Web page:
Summertime is upon us with a vengeance this year, as record high temperatures and humidity sends many people running for the comfort of the air conditioned homes. For those people who have boats nevertheless, triple digit temperatures and 80% humidity levels are only increased incentive to get out on the water and enjoy the coolness of a swim after a cruise to our favorite spot. This is a superb way to have a far more enjoyable cruise as not only is it cooler, but humidity is generally lower, the waters calmer, and less boat traffic is present to make matters crowded and noisy.
While it’s good to leave the dock later in the day, once you’re going to be on the water and in the dark evening hours, it becomes extremely important to provide a whole lot more thought to security. Without daylight, the typical paths you know by heart can become hard to navigate. Submerged obstacles are always a significant threat, channel markers aren’t always illuminated, and making certain that you are visible to other boaters becomes a top priority. Although running with spotlights or some type of headlight is illegal in many areas, and really not wise since such lighting really makes night navigation harder, boat lighting remains an very significant part night time boating safety www.Modern.Place.
Before leaving the pier for a night cruise, the one most important thing you can do is perform a comprehensive check of your ship lighting equipment to ensure it’s operating properly and readily visible. This means assessing navigation lights for brightness and functionality, ensuring lenses are clear and not cracked or obscured, inspecting housings for appropriate seals and strong mounting and assessing wiring and connections for looseness and fraying in addition to overall condition. Non critical lighting should also be assessed, especially deck lighting and special purpose lighting such as spotlights and spreaders for proper functioning. Once out on the water after dark, navigation and index lighting becomes one of the first lines of security and plays a vital role in preventing accidents in addition to ensuring you are within compliance for all applicable watercraft regulations and laws.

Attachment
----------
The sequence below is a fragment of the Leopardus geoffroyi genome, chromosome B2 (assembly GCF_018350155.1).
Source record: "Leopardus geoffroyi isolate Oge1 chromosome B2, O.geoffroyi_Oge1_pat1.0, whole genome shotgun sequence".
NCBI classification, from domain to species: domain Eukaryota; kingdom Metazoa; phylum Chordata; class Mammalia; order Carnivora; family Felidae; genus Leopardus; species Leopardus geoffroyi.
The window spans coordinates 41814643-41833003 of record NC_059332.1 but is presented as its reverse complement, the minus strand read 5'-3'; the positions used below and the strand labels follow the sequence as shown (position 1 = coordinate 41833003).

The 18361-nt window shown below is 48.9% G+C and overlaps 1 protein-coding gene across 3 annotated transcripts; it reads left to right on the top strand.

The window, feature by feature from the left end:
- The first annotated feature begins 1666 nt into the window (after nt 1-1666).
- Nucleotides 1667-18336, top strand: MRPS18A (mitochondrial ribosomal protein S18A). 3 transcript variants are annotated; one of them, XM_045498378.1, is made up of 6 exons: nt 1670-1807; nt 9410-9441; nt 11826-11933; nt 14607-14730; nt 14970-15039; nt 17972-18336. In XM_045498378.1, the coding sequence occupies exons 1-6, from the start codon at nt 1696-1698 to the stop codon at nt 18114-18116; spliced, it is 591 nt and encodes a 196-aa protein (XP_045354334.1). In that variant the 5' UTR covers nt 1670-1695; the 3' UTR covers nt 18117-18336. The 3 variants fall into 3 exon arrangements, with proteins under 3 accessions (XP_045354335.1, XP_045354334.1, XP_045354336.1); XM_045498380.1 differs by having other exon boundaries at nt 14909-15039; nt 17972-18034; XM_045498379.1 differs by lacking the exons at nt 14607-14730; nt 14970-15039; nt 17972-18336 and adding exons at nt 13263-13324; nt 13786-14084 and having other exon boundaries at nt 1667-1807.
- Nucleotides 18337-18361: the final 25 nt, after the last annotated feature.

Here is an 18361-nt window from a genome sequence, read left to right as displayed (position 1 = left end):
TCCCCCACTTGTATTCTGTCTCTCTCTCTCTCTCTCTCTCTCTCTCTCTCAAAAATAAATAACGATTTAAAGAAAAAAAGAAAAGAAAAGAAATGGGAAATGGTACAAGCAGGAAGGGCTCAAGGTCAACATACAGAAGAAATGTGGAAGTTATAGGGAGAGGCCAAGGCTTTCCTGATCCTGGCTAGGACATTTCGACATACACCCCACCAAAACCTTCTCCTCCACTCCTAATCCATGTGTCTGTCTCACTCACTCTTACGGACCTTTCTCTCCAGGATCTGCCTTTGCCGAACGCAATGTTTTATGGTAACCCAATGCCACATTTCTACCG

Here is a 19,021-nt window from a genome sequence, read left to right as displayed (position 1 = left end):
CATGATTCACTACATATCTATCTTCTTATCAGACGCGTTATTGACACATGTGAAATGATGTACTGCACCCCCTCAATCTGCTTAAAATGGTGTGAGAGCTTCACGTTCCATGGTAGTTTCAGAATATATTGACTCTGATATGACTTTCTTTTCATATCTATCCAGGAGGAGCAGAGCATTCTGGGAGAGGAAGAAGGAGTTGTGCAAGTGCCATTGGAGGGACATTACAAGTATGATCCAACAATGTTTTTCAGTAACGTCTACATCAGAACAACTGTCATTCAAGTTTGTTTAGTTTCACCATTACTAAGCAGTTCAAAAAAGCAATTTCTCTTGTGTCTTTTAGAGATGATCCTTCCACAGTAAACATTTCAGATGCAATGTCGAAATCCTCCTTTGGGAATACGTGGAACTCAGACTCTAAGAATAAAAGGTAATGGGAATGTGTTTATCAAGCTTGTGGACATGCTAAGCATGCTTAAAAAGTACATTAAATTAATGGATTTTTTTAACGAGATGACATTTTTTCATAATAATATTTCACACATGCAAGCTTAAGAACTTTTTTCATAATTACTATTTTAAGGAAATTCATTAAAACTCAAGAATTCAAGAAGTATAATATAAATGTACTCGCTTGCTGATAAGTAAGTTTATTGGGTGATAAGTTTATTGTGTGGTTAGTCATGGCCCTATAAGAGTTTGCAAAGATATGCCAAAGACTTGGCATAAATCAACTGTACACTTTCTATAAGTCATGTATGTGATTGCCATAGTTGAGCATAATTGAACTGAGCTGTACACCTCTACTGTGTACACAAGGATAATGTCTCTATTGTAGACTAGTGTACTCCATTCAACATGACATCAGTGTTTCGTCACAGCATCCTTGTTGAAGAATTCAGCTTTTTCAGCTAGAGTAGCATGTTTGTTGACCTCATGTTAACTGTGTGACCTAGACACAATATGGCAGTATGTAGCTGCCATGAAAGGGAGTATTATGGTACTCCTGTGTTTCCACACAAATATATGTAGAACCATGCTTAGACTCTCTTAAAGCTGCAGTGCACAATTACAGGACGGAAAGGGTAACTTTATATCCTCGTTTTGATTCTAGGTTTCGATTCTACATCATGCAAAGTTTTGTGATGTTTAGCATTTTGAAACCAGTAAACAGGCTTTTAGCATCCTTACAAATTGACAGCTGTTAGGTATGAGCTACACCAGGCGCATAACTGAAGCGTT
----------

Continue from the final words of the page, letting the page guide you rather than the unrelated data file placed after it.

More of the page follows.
One of the big issues with older ships and their light system is the frequent failure of bulbs and the rust of housings, sockets and wiring. At the time of the installation, these incandescent fixtures were probably the only game in town and effective for their intended functions. Nevertheless, these incandescent lights have very short working lives in comparison to modern lighting types, like LEDs and HID lamps. Because of this, in as short as 500 hours of operation these lights burn out, requiring the owner to keep a sharp eye on light and carry out frequent bulb replacements to prevent issues. Old rubber style housing gaskets such as often dried out after a year or two of exposure to the harsh marine environment, and allowed corrosive salt water to contaminate the fixture and rust internal wiring and contacts. Paints coatings and finishes used on housings likewise weren’t as complex as today’s newer polymers and powder coatings, allowing corrosive salt water and damaging UV rays to finally penetrate through and rust and weaken home materials.